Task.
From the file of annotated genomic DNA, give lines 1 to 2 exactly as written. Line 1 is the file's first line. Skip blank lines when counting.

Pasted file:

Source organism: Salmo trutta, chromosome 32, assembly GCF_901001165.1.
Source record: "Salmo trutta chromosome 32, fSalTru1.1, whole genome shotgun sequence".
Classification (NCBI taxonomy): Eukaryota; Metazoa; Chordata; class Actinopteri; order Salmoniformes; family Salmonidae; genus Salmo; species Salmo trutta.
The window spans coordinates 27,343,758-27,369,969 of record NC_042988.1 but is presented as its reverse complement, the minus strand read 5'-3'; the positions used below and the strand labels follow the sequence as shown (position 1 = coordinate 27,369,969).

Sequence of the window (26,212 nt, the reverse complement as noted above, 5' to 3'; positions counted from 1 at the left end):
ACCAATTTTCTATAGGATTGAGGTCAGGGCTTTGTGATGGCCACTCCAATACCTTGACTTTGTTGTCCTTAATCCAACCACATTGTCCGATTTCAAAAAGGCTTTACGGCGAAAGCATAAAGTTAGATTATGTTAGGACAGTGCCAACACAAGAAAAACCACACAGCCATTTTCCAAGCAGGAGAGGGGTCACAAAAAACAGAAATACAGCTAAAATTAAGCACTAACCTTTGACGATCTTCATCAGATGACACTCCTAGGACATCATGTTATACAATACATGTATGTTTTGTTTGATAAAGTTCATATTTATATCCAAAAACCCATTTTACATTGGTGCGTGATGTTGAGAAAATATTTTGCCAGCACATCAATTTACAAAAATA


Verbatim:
Source organism: Salmo trutta, chromosome 32, assembly GCF_901001165.1.
Source record: "Salmo trutta chromosome 32, fSalTru1.1, whole genome shotgun sequence".